Chris Wilson lead us last night in playing with the koan:
"Idiots! Trying to escape Samsara! Where will you go?"
First of all, it was 90 degrees and we decided to sit outside in the sunset, so there was precious little reason to be suffering, but thank god that we are human, with infinite abilities to suffer, even on a balmy SF night.
Second, for those of you not fluent in bhuddha-speak, Samsara, traditionally, meant the wheel of life, death, and rebirth, but more conventionally, it refers to suffering. Its like saying mammals have hair. Humans suffer. Yet, in Chris's talk, he focused not on the causes of suffering, but on our fantasies about what a life would be like without the suffering. He told of the day his mother died, how that could be and was, a good day. Not a happy day, but not a day of suffering either.
I felt like this koan was really interesting. First of all, interesting that through the centuries (this koan is attributed to Lingi who lived in the 800s.), no one cut out the "Idiots!" part. Why would that be? Yet when I look at it, it seems intentional, and really kind.
Somehow it seems that many of the traps in my practice were set by thinking I might know what I was doing. once I accepted and even embraced my own idiocy, things got easier.
Idiots don't have to worry about being wrong. Only wise people need fear mistakes . So let's be idiots, lets make mistakes. Maybe one of those mistakes will be forgetting important things, like that we are supposed to suffer when our mother dies, or that we are uncomfortable when we look into our hearts. Maybe if we are foolish, we will stumble into wisdom, and trip over the boundaries of our delusions.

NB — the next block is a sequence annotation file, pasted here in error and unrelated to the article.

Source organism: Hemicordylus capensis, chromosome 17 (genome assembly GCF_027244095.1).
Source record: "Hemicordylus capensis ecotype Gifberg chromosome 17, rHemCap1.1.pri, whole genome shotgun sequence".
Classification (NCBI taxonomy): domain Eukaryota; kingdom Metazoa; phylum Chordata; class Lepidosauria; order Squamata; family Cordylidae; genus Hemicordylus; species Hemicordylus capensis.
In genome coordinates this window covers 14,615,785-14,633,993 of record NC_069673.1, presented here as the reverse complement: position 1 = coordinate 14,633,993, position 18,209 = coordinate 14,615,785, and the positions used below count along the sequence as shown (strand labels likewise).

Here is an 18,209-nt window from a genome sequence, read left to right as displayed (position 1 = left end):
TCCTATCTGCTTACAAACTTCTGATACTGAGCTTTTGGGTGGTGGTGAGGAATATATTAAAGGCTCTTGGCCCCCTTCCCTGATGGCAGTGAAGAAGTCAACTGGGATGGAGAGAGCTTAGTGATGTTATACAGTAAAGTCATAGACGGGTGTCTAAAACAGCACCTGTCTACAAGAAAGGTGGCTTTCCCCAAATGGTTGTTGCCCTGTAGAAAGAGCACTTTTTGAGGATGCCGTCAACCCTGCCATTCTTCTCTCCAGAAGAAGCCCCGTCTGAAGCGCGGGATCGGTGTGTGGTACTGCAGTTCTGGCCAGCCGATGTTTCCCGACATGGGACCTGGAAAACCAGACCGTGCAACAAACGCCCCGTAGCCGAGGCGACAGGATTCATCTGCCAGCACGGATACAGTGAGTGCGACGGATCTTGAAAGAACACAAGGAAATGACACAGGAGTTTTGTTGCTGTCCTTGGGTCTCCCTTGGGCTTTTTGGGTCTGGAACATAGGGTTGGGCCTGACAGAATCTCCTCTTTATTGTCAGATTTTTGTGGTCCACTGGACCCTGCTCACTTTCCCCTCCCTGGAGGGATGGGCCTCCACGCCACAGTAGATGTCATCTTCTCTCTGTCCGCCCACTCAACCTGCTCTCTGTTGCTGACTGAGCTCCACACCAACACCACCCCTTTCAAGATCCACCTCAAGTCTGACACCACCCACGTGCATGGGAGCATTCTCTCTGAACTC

Where will we go? Where is there but here?
I remember as a kid at St. Isodore's, going to mass, and zoning in and out on the Good Word, and missing that one needed to die to go to Heaven or Hell, so growing up thinking that the Bible had meant that each of us, every moment, can decide if we are in heaven or hell. That the suffering was our choice and that God was wicked smart so we probably weren't going to get the whole plan of it so we might as well just enjoy (I did not do well in religion class if I remember). Heck, maybe that is the point, and if that's the case, seems like the same thing Lingi was saying.
What would that place look like.
Oh, well, there would be peace all the time. And I would never get upset. And I would always know what to do, and I would sleep deeply everynight. Also, my heart would never get old or weak and my hair would always be brown. I would be compassionate to everyone and everything boundlessly.
So there you go, thats my fantasy. And if I am honest and pay attention to feeling like I have made mistakes, and get caught up in forgetting what a good idiot I am, I know that fantasy of escaping samsara is still there for more. reckon for everyone.
What is yours?
BTW- if you like koans, or are interested in studying them for a relaxing day in October, please consider joining us for Wind-in-Grass' Second Meditation and Koan Seminar, October 23rd 10-3:30 in SF. If you know you want to come, you can register here.
“A Course on Koans” is the delusion-riddled work of Chris Kufu (“Wind in the Void”) Wilson, who began practicing Zen in 1967. He regards Taizan Maezumi, Robert Aitken, and David Weinstein as his root teachers. Each of them pecked at his shell until he “completed” the never-ending koan curriculum of the Harada-Yasutani lineage.
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